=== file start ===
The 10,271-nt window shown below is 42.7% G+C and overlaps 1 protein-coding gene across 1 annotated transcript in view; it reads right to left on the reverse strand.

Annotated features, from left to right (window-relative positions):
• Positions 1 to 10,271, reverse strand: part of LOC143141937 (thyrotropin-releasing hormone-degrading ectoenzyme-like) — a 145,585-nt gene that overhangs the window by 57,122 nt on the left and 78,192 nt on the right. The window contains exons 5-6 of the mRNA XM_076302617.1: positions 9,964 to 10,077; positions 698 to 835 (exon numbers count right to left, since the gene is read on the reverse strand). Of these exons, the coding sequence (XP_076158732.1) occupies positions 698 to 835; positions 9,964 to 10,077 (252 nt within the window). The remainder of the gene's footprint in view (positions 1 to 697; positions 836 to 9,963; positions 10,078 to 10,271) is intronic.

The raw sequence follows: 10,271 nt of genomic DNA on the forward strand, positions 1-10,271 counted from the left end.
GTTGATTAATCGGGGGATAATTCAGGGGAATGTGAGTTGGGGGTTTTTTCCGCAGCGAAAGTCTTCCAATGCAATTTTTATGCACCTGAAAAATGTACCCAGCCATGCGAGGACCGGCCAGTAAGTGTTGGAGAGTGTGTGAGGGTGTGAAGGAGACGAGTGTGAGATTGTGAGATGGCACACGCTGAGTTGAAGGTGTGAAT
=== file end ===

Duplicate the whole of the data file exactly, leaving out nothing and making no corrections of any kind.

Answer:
The 10,271-nt window shown below is 42.7% G+C and overlaps 1 protein-coding gene across 1 annotated transcript in view; it reads right to left on the reverse strand.

Annotated features, from left to right (window-relative positions):
• Positions 1 to 10,271, reverse strand: part of LOC143141937 (thyrotropin-releasing hormone-degrading ectoenzyme-like) — a 145,585-nt gene that overhangs the window by 57,122 nt on the left and 78,192 nt on the right. The window contains exons 5-6 of the mRNA XM_076302617.1: positions 9,964 to 10,077; positions 698 to 835 (exon numbers count right to left, since the gene is read on the reverse strand). Of these exons, the coding sequence (XP_076158732.1) occupies positions 698 to 835; positions 9,964 to 10,077 (252 nt within the window). The remainder of the gene's footprint in view (positions 1 to 697; positions 836 to 9,963; positions 10,078 to 10,271) is intronic.

The raw sequence follows: 10,271 nt of genomic DNA on the forward strand, positions 1-10,271 counted from the left end.
GTTGATTAATCGGGGGATAATTCAGGGGAATGTGAGTTGGGGGTTTTTTCCGCAGCGAAAGTCTTCCAATGCAATTTTTATGCACCTGAAAAATGTACCCAGCCATGCGAGGACCGGCCAGTAAGTGTTGGAGAGTGTGTGAGGGTGTGAAGGAGACGAGTGTGAGATTGTGAGATGGCACACGCTGAGTTGAAGGTGTGAAT